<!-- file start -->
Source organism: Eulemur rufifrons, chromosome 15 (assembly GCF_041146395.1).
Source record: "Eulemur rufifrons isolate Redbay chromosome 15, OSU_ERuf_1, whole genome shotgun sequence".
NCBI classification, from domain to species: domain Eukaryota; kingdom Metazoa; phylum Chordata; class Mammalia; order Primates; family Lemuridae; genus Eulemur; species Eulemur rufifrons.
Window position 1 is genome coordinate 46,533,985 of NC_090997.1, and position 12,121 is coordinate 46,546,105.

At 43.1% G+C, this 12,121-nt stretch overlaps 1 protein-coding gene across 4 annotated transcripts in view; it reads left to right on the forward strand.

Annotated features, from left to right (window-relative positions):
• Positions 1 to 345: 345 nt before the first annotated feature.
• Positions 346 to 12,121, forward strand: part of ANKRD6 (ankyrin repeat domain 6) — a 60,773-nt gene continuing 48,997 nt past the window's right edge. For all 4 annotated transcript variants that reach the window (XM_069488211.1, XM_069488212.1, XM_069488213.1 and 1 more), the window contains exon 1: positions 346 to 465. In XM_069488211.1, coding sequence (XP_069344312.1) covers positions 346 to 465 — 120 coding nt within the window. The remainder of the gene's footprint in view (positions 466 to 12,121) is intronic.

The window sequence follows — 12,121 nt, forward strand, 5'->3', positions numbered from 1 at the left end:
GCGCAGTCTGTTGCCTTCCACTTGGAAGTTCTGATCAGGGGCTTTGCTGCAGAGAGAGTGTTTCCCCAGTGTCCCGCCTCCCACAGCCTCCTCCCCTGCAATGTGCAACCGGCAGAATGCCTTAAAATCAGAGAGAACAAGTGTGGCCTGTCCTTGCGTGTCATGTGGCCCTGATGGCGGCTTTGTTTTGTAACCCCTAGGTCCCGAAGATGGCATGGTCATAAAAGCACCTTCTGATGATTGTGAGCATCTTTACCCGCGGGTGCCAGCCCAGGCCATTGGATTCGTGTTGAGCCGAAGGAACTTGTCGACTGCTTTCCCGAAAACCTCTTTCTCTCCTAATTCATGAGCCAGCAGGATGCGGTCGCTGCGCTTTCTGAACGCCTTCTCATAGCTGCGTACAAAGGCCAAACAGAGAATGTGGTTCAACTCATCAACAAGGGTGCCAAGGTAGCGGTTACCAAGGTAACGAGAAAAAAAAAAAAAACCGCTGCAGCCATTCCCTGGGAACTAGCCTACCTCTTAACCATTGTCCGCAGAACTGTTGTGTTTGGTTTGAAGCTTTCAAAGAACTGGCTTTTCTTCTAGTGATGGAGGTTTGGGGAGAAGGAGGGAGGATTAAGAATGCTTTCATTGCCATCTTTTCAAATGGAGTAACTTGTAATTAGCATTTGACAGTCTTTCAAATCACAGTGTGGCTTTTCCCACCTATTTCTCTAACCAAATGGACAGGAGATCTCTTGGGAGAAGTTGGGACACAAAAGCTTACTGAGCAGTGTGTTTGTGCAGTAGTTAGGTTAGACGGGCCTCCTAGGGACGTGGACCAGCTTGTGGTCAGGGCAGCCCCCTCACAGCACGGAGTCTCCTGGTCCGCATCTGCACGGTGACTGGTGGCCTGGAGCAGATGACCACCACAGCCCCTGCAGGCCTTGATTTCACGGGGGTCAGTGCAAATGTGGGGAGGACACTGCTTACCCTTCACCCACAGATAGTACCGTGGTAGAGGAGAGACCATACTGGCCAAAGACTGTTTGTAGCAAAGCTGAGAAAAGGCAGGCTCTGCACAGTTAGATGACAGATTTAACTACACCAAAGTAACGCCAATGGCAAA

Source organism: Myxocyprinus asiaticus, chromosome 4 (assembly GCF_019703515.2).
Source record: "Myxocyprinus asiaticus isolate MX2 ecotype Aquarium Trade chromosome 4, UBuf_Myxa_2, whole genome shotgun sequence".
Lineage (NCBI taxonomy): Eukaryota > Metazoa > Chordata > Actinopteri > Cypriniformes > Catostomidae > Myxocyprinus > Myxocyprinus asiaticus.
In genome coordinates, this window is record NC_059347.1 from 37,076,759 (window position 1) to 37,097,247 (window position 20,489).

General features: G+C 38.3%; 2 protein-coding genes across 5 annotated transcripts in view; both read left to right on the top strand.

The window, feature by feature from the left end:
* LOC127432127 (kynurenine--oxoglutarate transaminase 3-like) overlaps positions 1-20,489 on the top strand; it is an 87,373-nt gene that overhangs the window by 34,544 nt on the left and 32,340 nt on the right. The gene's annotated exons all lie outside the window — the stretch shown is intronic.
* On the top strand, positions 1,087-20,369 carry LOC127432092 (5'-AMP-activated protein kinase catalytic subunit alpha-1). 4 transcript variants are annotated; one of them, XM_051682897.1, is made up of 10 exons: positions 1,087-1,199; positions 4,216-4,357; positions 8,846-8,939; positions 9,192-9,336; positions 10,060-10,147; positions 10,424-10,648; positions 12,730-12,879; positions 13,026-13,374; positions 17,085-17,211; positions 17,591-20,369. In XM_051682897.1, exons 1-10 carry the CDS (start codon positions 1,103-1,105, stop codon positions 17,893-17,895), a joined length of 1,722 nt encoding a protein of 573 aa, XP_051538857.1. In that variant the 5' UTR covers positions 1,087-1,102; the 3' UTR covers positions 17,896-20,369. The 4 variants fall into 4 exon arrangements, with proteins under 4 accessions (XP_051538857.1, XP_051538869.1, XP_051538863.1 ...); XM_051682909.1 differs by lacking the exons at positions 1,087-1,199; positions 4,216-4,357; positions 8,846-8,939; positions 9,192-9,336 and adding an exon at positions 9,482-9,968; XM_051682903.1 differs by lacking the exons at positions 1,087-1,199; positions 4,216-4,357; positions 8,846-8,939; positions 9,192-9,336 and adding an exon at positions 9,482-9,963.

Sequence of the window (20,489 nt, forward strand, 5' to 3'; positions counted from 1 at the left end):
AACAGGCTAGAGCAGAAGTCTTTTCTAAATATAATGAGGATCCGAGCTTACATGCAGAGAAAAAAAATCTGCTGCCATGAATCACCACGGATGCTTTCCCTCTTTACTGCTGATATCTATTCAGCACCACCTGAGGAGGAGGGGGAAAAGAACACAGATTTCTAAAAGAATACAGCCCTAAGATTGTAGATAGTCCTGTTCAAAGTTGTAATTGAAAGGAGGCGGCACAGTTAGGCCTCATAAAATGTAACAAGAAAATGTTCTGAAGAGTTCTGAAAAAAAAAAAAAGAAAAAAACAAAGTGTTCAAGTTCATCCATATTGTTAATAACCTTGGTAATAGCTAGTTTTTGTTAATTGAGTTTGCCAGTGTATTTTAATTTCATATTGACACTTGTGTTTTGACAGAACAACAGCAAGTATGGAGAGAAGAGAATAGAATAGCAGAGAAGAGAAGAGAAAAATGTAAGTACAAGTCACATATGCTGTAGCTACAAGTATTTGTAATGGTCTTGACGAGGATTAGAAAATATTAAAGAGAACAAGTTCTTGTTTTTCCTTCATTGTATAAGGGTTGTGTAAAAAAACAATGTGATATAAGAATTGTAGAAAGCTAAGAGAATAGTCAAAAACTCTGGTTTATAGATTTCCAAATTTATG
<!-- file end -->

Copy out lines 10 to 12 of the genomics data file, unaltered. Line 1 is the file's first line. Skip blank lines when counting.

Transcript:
GCGCAGTCTGTTGCCTTCCACTTGGAAGTTCTGATCAGGGGCTTTGCTGCAGAGAGAGTGTTTCCCCAGTGTCCCGCCTCCCACAGCCTCCTCCCCTGCAATGTGCAACCGGCAGAATGCCTTAAAATCAGAGAGAACAAGTGTGGCCTGTCCTTGCGTGTCATGTGGCCCTGATGGCGGCTTTGTTTTGTAACCCCTAGGTCCCGAAGATGGCATGGTCATAAAAGCACCTTCTGATGATTGTGAGCATCTTTACCCGCGGGTGCCAGCCCAGGCCATTGGATTCGTGTTGAGCCGAAGGAACTTGTCGACTGCTTTCCCGAAAACCTCTTTCTCTCCTAATTCATGAGCCAGCAGGATGCGGTCGCTGCGCTTTCTGAACGCCTTCTCATAGCTGCGTACAAAGGCCAAACAGAGAATGTGGTTCAACTCATCAACAAGGGTGCCAAGGTAGCGGTTACCAAGGTAACGAGAAAAAAAAAAAAAACCGCTGCAGCCATTCCCTGGGAACTAGCCTACCTCTTAACCATTGTCCGCAGAACTGTTGTGTTTGGTTTGAAGCTTTCAAAGAACTGGCTTTTCTTCTAGTGATGGAGGTTTGGGGAGAAGGAGGGAGGATTAAGAATGCTTTCATTGCCATCTTTTCAAATGGAGTAACTTGTAATTAGCATTTGACAGTCTTTCAAATCACAGTGTGGCTTTTCCCACCTATTTCTCTAACCAAATGGACAGGAGATCTCTTGGGAGAAGTTGGGACACAAAAGCTTACTGAGCAGTGTGTTTGTGCAGTAGTTAGGTTAGACGGGCCTCCTAGGGACGTGGACCAGCTTGTGGTCAGGGCAGCCCCCTCACAGCACGGAGTCTCCTGGTCCGCATCTGCACGGTGACTGGTGGCCTGGAGCAGATGACCACCACAGCCCCTGCAGGCCTTGATTTCACGGGGGTCAGTGCAAATGTGGGGAGGACACTGCTTACCCTTCACCCACAGATAGTACCGTGGTAGAGGAGAGACCATACTGGCCAAAGACTGTTTGTAGCAAAGCTGAGAAAAGGCAGGCTCTGCACAGTTAGATGACAGATTTAACTACACCAAAGTAACGCCAATGGCAAA

Source organism: Myxocyprinus asiaticus, chromosome 4 (assembly GCF_019703515.2).
Source record: "Myxocyprinus asiaticus isolate MX2 ecotype Aquarium Trade chromosome 4, UBuf_Myxa_2, whole genome shotgun sequence".